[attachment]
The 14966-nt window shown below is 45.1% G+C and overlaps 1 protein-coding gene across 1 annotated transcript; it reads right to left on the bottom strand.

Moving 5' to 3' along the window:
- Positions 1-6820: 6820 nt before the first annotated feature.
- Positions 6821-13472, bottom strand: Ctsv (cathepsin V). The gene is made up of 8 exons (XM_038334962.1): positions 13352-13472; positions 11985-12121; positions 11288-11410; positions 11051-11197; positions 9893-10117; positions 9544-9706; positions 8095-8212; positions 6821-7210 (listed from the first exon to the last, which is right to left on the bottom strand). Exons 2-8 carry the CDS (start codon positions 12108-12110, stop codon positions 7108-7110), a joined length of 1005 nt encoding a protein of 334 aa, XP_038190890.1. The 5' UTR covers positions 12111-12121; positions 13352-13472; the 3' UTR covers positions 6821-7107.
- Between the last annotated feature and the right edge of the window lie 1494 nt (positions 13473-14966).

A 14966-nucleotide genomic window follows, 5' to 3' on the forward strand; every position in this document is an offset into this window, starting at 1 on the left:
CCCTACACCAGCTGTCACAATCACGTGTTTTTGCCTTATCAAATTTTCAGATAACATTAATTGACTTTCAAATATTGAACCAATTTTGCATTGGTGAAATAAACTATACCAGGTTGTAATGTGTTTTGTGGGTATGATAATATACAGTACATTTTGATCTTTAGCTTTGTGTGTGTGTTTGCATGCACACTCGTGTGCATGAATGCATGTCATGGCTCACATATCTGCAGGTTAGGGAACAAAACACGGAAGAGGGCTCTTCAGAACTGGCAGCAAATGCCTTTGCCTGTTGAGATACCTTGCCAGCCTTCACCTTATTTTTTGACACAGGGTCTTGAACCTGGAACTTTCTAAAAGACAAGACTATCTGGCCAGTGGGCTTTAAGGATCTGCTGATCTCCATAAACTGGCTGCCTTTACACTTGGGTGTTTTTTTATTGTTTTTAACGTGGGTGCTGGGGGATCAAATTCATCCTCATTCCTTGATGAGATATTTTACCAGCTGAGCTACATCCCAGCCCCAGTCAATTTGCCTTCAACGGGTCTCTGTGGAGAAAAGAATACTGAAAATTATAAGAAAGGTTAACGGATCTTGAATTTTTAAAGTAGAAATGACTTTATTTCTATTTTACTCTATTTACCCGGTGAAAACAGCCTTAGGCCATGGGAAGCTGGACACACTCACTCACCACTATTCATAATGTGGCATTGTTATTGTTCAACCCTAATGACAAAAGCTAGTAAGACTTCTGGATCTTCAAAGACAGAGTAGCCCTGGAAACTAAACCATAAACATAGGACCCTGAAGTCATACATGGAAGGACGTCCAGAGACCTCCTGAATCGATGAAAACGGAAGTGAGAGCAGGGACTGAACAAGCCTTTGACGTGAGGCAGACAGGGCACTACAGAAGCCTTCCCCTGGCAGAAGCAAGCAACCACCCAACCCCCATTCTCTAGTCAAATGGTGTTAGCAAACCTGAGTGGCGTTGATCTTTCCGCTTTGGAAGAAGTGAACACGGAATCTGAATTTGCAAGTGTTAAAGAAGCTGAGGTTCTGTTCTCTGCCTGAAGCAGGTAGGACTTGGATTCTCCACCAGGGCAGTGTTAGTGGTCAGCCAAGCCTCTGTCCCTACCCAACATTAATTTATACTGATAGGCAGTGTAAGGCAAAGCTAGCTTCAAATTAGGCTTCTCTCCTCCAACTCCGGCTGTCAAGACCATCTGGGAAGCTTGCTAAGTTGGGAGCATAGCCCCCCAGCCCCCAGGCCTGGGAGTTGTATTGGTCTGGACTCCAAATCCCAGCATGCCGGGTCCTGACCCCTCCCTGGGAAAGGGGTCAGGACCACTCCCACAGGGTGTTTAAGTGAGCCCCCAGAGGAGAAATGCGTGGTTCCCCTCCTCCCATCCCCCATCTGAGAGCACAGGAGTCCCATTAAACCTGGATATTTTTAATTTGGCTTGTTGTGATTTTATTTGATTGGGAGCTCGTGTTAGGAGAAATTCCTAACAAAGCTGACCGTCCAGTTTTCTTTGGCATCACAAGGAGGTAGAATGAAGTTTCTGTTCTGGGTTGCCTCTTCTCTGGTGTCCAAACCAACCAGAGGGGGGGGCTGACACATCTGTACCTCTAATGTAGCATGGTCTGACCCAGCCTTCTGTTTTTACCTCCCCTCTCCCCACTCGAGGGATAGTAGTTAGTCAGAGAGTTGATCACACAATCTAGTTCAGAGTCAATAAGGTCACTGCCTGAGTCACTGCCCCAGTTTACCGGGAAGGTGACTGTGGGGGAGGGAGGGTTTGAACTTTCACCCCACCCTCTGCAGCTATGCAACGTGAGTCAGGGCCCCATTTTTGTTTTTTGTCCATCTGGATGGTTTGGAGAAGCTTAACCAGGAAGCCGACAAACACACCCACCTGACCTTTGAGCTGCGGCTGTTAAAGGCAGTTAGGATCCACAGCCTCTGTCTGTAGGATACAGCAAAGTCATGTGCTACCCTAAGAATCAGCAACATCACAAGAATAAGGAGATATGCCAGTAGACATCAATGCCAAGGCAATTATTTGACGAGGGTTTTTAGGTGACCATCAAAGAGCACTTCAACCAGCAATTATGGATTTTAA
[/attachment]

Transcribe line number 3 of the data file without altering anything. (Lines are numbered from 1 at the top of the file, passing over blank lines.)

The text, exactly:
- Positions 1-6820: 6820 nt before the first annotated feature.